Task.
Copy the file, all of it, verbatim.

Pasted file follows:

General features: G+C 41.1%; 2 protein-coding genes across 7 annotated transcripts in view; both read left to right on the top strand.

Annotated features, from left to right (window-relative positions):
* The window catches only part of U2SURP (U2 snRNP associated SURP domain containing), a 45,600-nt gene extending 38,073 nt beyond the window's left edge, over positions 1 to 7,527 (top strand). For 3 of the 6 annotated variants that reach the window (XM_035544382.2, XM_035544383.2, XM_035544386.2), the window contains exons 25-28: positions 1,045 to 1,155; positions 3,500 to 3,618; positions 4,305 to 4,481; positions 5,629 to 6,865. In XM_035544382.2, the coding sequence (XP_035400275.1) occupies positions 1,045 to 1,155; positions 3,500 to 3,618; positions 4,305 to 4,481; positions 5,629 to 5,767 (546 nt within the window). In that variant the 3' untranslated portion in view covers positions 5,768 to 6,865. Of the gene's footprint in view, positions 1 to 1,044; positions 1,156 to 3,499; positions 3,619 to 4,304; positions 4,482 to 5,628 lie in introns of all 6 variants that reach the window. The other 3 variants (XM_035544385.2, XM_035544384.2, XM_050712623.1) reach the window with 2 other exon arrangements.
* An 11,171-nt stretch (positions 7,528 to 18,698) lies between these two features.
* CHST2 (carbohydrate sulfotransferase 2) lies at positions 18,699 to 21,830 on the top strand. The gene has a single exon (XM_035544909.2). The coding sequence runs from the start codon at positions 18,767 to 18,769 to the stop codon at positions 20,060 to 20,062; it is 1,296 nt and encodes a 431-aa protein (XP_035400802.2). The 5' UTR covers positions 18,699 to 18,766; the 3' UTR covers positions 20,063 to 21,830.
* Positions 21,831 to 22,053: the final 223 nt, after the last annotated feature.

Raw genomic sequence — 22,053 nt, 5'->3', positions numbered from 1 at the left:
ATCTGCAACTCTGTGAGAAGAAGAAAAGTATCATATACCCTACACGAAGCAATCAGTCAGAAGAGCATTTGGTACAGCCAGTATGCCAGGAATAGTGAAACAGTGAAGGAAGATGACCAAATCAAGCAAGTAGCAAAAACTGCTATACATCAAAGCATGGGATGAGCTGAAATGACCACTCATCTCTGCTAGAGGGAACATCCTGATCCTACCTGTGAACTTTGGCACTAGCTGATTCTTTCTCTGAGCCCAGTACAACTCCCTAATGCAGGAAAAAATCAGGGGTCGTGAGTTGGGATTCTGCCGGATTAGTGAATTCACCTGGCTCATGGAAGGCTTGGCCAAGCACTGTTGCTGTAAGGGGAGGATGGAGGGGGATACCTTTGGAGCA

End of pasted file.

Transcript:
General features: G+C 41.1%; 2 protein-coding genes across 7 annotated transcripts in view; both read left to right on the top strand.

Annotated features, from left to right (window-relative positions):
* The window catches only part of U2SURP (U2 snRNP associated SURP domain containing), a 45,600-nt gene extending 38,073 nt beyond the window's left edge, over positions 1 to 7,527 (top strand). For 3 of the 6 annotated variants that reach the window (XM_035544382.2, XM_035544383.2, XM_035544386.2), the window contains exons 25-28: positions 1,045 to 1,155; positions 3,500 to 3,618; positions 4,305 to 4,481; positions 5,629 to 6,865. In XM_035544382.2, the coding sequence (XP_035400275.1) occupies positions 1,045 to 1,155; positions 3,500 to 3,618; positions 4,305 to 4,481; positions 5,629 to 5,767 (546 nt within the window). In that variant the 3' untranslated portion in view covers positions 5,768 to 6,865. Of the gene's footprint in view, positions 1 to 1,044; positions 1,156 to 3,499; positions 3,619 to 4,304; positions 4,482 to 5,628 lie in introns of all 6 variants that reach the window. The other 3 variants (XM_035544385.2, XM_035544384.2, XM_050712623.1) reach the window with 2 other exon arrangements.
* An 11,171-nt stretch (positions 7,528 to 18,698) lies between these two features.
* CHST2 (carbohydrate sulfotransferase 2) lies at positions 18,699 to 21,830 on the top strand. The gene has a single exon (XM_035544909.2). The coding sequence runs from the start codon at positions 18,767 to 18,769 to the stop codon at positions 20,060 to 20,062; it is 1,296 nt and encodes a 431-aa protein (XP_035400802.2). The 5' UTR covers positions 18,699 to 18,766; the 3' UTR covers positions 20,063 to 21,830.
* Positions 21,831 to 22,053: the final 223 nt, after the last annotated feature.

Raw genomic sequence — 22,053 nt, 5'->3', positions numbered from 1 at the left:
ATCTGCAACTCTGTGAGAAGAAGAAAAGTATCATATACCCTACACGAAGCAATCAGTCAGAAGAGCATTTGGTACAGCCAGTATGCCAGGAATAGTGAAACAGTGAAGGAAGATGACCAAATCAAGCAAGTAGCAAAAACTGCTATACATCAAAGCATGGGATGAGCTGAAATGACCACTCATCTCTGCTAGAGGGAACATCCTGATCCTACCTGTGAACTTTGGCACTAGCTGATTCTTTCTCTGAGCCCAGTACAACTCCCTAATGCAGGAAAAAATCAGGGGTCGTGAGTTGGGATTCTGCCGGATTAGTGAATTCACCTGGCTCATGGAAGGCTTGGCCAAGCACTGTTGCTGTAAGGGGAGGATGGAGGGGGATACCTTTGGAGCA